“These attacks … show the criminal nature of the groups who have taken up arms in the PK5 area,” said Verhoosel, adding that the leader of the group in question has “told the media that they would attack peacekeepers.”
Days earlier, Nimery Matar Jamous – known as “Force” – the leader of the main “self-defense” group in PK5, threatened Minusca, telling AFP that “if the U.N. blue helmets want a war, they only have to tell residents to leave the area and we will defeat them.”
In February a trade group in the area reportedly urged Minusca to deal with armed groups, accusing them of intimidation and of extorting protection money.
Minusca said it would dismantle all the armed groups’ bases unless they hand over their weapons, according to AFP sources. Minusca says the leaders of the groups’ leaders refused, despite a mediation organized by community leaders.
“This joint operation will continue until the criminal groups of PK5 are dismantled or otherwise disappear,” Minusca said.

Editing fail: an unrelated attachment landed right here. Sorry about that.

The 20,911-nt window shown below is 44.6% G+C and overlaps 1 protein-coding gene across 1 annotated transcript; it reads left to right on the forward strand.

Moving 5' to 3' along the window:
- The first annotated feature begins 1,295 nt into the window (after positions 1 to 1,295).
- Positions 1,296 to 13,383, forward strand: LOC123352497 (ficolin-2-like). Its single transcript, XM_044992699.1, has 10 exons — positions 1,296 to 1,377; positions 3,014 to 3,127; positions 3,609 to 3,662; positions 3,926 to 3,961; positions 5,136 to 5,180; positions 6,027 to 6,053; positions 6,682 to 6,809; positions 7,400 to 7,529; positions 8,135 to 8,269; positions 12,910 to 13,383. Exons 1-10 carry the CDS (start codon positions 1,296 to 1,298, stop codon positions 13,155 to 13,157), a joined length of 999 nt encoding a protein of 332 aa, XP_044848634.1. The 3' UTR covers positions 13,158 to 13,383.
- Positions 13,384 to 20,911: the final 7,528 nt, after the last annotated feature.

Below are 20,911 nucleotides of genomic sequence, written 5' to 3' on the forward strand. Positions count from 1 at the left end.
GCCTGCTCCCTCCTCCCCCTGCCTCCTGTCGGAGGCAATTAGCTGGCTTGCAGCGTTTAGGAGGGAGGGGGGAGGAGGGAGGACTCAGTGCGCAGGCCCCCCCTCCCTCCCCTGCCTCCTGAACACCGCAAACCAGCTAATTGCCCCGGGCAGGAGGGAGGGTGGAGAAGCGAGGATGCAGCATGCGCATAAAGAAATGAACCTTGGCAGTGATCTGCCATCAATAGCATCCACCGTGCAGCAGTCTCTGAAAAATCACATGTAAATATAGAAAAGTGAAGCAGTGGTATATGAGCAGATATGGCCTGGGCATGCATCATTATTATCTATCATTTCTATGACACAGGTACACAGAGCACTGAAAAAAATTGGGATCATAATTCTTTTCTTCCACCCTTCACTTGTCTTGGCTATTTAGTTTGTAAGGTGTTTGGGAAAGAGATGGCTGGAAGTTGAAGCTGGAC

Self-defense groups in PK5
PK5’s population was previously supportive of the armed groups, which sprung from a desire to protect their neighbourhoods as the country spiralled into civil war.
In March 2013, Séléka, a mainly Muslim alliance, overthrew CAR’s leader Francois Bozizé – a rebel leader and former army commander who seized power in 2003 – unleashing a spiral of violence between Muslim and Christian militias in which thousands died.
Bozize fled the country and was later indicted for crimes against humanity and incitement of genocide.
After Bozize was ousted, former army members joined the anti-balaka militia to fight the Seleka rebels.
A mainly-Christian group, the anti-balaka began as a number of local self-defense groups before joining forces in 2012, according to GlobalSecurity. The term refers to the balaka machetes used by Seleka rebels.
Michel Djotodia took over as president in 2013, and his prime minister Nicolas Tiangaye requested a U.N. peacekeeping force. By August 2013, there were reports of over 200,000 internally displaced persons in the country.